Travelling is not always for the faint hearted. I found this out the hard way during my four month trip around the world last year with my friend Rachel. What follows is the first of my honest, not-found-in-Lonely-Planet accounts of travelling, detailing all we experienced on a single day as we journeyed through Costa Rica, from a hostel in the capital, to a sea turtle-conservation project deep in the Caribbean jungle…
After an early start one morning, Rach and I found ourselves hanging out in the hostel kitchen, packing up a highly nutritious breakfast/brunch/lunch/general daily food-ration of Pringles and Mediterranean herb crackers, in order to fuel us as we cracked on with our day of intense travelling.
The first part of our journey was a coach to Sixaola, a small village on the East Coast of Costa Rica which would take six delightful hours. For the most part this drive was fairly pleasant, interspersed only with a small and gratuitously angry man demanding to see our tickets literally about once every 10 minutes, as if we could somehow have leapt off the bus and swapped places with a ticketless hooligan in between times.
As the journey wore on, we began to pass through some highly questionable living arrangements, otherwise referred to as ‘towns’. This sowed a seed of panic in my mind, as we had been told to get a taxi from Sixaola to the beach itself – a mode of transportation which appeared very much absent from the ramshackle, rustic scenery that whizzed by. When we eventually arrived in Sixaola, my fears were proved vaild. We alighted next to a highly suspicious looking Panama border, standing in a dusty dirt track surrounded by bags, and a cellophane-encased pillow that Rachel had for some reason insisted on buying. Seeing nothing vaguely resembling a taxi in the surrounding area, we decided the best thing to do in the circumstances would be to stand still and argue. Presently, a kindly man cruised over and asked if we were looking for a taxi. Despite every morsel of information I had ever read about taxi caution and safety, we gladly confirmed that a taxi was indeed exactly what we desperately wanted. He seemed to acknowledge this, but then just wandered off, leaving us alone and confused by the roadside.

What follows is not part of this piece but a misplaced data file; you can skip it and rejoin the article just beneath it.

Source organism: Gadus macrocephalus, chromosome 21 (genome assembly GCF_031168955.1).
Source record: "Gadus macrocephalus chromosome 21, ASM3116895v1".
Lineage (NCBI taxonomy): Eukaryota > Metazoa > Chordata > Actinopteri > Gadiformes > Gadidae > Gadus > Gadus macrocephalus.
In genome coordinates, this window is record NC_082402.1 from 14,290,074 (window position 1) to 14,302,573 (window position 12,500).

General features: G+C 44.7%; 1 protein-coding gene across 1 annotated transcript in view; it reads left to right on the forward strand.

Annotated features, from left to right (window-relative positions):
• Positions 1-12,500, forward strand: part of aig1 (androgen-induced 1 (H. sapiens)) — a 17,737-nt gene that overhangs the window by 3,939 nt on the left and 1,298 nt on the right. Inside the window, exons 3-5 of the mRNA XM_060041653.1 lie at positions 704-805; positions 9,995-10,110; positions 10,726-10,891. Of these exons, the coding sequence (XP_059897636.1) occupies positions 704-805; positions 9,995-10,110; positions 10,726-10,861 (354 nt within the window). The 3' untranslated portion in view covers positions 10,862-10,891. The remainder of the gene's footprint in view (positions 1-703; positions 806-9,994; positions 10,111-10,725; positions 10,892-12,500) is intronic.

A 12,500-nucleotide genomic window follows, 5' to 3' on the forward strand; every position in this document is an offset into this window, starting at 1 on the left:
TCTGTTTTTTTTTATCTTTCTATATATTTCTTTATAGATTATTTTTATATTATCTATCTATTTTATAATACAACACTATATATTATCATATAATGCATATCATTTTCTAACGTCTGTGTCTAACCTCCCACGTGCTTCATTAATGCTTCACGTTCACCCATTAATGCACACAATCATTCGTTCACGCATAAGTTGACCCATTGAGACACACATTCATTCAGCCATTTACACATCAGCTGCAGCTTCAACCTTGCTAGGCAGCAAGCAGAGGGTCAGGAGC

What felt like an eternity later, he returned with some highly jovial individual driving a pick-up truck. As much as this seemed like a well-seasoned recipe for mugging/general advantage taking, we slung our bags in the back, and clambered into the sweltering cabin. A few minutes of stunted Spanish conversation followed, which consisted mainly of the driver continually yelping ‘vamos Gandoca!’
Happily trundling along the track over hearty potholes and string bridges, the heat from the sun slowly melting the plastic covering on Rachel’s pillow onto my leg, we spied a large family waiting outside a dilapidated house by the roadside, waving the truck over. After an indiscernible conversation between them and the driver, they proceeded to clamber into the back of the truck with our bags and settle themselves down. The rest of the journey to Gandoca was spent in a concerned manner, constantly checking out the old rear-view mirror for any signs of bag-rummaging or valuable-stealing. Once they were dropped off we only had to stop for a large Iguana sunning itself in the middle of the path, which had to be forcibly shooed away by the driver with an angry yell.